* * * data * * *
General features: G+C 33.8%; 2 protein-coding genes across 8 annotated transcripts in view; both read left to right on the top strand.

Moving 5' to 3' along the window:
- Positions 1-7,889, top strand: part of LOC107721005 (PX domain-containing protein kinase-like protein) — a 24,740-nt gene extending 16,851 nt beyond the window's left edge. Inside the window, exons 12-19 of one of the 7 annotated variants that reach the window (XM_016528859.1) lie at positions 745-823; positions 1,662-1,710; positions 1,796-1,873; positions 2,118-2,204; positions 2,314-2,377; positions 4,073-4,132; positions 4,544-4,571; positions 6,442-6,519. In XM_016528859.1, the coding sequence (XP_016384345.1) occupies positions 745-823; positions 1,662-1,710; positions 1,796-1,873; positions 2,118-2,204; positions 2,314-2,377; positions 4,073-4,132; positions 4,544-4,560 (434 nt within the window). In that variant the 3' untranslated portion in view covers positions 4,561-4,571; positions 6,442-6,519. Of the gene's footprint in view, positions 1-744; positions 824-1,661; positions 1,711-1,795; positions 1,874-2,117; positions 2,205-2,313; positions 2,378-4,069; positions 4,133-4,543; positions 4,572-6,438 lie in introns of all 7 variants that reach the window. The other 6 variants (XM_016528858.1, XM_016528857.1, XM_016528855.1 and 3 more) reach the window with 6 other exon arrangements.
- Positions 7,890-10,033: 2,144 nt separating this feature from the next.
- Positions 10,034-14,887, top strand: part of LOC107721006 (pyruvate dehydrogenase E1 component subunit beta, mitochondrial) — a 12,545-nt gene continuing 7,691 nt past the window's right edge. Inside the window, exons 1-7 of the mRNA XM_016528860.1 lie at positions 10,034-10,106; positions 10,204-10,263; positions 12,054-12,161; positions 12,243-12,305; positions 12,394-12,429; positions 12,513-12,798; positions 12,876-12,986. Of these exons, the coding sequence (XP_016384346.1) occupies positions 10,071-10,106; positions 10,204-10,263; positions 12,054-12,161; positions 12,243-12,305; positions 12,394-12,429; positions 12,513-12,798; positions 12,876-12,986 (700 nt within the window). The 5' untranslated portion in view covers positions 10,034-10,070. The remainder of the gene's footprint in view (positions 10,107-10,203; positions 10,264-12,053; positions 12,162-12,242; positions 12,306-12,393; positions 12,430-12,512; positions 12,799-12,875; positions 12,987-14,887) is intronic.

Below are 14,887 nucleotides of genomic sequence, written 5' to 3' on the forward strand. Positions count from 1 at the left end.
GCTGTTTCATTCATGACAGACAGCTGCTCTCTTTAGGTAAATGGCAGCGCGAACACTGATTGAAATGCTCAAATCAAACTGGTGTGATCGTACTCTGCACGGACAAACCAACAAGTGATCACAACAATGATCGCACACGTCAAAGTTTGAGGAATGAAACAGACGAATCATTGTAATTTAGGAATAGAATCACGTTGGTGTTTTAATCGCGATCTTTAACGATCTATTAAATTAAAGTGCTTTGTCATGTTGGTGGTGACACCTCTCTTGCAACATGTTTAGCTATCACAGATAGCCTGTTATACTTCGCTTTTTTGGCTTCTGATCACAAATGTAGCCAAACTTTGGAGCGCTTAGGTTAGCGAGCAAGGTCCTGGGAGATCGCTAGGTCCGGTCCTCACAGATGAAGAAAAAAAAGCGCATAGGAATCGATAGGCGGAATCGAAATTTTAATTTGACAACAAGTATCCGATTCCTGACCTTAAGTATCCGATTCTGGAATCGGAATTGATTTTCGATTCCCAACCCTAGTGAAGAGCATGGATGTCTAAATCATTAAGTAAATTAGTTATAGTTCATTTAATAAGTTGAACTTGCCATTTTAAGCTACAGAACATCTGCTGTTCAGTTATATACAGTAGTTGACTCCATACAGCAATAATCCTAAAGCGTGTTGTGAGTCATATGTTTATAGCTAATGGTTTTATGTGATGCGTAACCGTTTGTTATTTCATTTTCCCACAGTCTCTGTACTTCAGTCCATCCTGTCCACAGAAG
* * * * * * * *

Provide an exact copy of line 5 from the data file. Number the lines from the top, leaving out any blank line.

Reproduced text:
- Positions 10,034-14,887, top strand: part of LOC107721006 (pyruvate dehydrogenase E1 component subunit beta, mitochondrial) — a 12,545-nt gene continuing 7,691 nt past the window's right edge. Inside the window, exons 1-7 of the mRNA XM_016528860.1 lie at positions 10,034-10,106; positions 10,204-10,263; positions 12,054-12,161; positions 12,243-12,305; positions 12,394-12,429; positions 12,513-12,798; positions 12,876-12,986. Of these exons, the coding sequence (XP_016384346.1) occupies positions 10,071-10,106; positions 10,204-10,263; positions 12,054-12,161; positions 12,243-12,305; positions 12,394-12,429; positions 12,513-12,798; positions 12,876-12,986 (700 nt within the window). The 5' untranslated portion in view covers positions 10,034-10,070. The remainder of the gene's footprint in view (positions 10,107-10,203; positions 10,264-12,053; positions 12,162-12,242; positions 12,306-12,393; positions 12,430-12,512; positions 12,799-12,875; positions 12,987-14,887) is intronic.